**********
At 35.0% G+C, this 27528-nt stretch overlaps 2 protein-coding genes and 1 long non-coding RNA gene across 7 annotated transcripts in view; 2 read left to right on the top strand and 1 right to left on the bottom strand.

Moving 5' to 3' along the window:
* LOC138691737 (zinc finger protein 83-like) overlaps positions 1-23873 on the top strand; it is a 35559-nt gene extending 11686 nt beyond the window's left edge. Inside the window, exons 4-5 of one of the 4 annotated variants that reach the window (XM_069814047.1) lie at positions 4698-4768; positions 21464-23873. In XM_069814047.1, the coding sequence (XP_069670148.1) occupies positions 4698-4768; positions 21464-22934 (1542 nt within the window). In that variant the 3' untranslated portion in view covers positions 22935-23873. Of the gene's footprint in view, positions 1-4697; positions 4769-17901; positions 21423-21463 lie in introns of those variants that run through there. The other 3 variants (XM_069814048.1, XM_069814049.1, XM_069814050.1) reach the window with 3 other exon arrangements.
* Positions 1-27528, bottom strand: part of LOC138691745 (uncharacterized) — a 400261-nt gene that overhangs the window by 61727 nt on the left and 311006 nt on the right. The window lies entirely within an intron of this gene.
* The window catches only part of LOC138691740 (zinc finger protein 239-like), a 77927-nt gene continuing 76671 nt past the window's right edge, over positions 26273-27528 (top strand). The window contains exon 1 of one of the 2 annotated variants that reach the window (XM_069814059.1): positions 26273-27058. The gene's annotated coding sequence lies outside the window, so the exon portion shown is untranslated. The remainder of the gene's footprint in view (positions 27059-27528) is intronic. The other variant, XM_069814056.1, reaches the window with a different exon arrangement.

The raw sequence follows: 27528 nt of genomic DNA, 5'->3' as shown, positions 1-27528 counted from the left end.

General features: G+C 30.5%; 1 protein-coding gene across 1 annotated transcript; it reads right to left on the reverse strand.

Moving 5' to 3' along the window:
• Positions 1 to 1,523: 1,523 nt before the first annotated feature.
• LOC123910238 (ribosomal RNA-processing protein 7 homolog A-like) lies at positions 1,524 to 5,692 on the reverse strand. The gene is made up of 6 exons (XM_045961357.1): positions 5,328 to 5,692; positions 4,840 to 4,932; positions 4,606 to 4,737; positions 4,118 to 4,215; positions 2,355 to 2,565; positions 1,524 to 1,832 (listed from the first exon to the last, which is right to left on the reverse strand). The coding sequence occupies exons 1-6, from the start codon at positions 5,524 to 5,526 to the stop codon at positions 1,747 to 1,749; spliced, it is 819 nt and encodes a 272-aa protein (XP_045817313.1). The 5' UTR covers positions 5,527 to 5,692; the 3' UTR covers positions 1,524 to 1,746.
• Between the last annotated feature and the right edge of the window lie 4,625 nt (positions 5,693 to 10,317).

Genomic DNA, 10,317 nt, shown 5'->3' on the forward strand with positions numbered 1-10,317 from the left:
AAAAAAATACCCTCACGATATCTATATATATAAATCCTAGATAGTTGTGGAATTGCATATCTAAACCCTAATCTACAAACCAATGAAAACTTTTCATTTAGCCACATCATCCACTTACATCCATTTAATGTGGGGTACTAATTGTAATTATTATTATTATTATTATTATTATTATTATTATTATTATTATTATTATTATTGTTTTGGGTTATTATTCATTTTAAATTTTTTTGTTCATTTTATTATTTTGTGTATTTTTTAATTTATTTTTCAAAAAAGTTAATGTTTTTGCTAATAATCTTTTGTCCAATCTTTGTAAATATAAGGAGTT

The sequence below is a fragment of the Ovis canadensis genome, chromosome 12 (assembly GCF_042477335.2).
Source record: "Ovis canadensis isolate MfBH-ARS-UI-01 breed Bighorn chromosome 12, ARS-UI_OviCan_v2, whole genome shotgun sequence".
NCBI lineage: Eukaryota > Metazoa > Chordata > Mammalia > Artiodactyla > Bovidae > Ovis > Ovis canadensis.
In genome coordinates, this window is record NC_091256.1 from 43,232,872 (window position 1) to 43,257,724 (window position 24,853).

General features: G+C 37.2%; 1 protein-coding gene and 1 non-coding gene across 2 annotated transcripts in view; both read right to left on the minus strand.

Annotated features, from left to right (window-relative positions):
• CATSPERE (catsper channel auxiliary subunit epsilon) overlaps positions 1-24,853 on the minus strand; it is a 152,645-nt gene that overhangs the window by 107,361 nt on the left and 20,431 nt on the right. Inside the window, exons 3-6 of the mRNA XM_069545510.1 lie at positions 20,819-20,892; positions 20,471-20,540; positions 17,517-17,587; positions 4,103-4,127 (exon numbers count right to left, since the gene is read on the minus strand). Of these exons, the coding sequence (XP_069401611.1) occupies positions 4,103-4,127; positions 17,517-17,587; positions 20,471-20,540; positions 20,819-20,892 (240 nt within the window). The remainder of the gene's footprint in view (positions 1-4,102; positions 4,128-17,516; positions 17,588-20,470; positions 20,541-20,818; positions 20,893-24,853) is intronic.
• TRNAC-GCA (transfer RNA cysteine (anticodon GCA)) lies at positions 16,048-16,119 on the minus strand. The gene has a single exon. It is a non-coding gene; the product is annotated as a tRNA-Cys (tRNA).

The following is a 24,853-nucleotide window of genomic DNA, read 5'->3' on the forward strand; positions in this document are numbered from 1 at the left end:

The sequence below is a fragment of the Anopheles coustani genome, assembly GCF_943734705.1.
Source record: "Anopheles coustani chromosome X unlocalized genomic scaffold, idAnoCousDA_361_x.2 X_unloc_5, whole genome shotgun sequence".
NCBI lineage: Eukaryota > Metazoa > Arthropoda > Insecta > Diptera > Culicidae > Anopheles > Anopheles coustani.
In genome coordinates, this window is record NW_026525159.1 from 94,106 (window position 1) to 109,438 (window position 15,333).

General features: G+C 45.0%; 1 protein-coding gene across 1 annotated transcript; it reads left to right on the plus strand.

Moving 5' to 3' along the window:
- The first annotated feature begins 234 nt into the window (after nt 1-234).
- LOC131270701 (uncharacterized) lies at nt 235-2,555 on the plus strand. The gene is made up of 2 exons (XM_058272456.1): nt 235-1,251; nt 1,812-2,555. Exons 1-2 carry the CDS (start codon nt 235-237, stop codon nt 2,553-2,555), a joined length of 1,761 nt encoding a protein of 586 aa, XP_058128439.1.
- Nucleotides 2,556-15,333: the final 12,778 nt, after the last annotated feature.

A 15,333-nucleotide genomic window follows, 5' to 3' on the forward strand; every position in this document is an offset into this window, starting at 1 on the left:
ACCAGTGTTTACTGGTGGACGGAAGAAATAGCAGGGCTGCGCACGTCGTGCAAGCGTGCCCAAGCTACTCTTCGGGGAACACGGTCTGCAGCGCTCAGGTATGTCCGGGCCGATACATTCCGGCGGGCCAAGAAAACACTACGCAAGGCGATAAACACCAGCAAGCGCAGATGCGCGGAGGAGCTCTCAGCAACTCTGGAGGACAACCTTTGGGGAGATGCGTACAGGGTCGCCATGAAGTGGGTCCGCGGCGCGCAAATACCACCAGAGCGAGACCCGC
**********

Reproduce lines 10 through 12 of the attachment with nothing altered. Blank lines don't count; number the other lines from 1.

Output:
• LOC123910238 (ribosomal RNA-processing protein 7 homolog A-like) lies at positions 1,524 to 5,692 on the reverse strand. The gene is made up of 6 exons (XM_045961357.1): positions 5,328 to 5,692; positions 4,840 to 4,932; positions 4,606 to 4,737; positions 4,118 to 4,215; positions 2,355 to 2,565; positions 1,524 to 1,832 (listed from the first exon to the last, which is right to left on the reverse strand). The coding sequence occupies exons 1-6, from the start codon at positions 5,524 to 5,526 to the stop codon at positions 1,747 to 1,749; spliced, it is 819 nt and encodes a 272-aa protein (XP_045817313.1). The 5' UTR covers positions 5,527 to 5,692; the 3' UTR covers positions 1,524 to 1,746.
• Between the last annotated feature and the right edge of the window lie 4,625 nt (positions 5,693 to 10,317).

Genomic DNA, 10,317 nt, shown 5'->3' on the forward strand with positions numbered 1-10,317 from the left: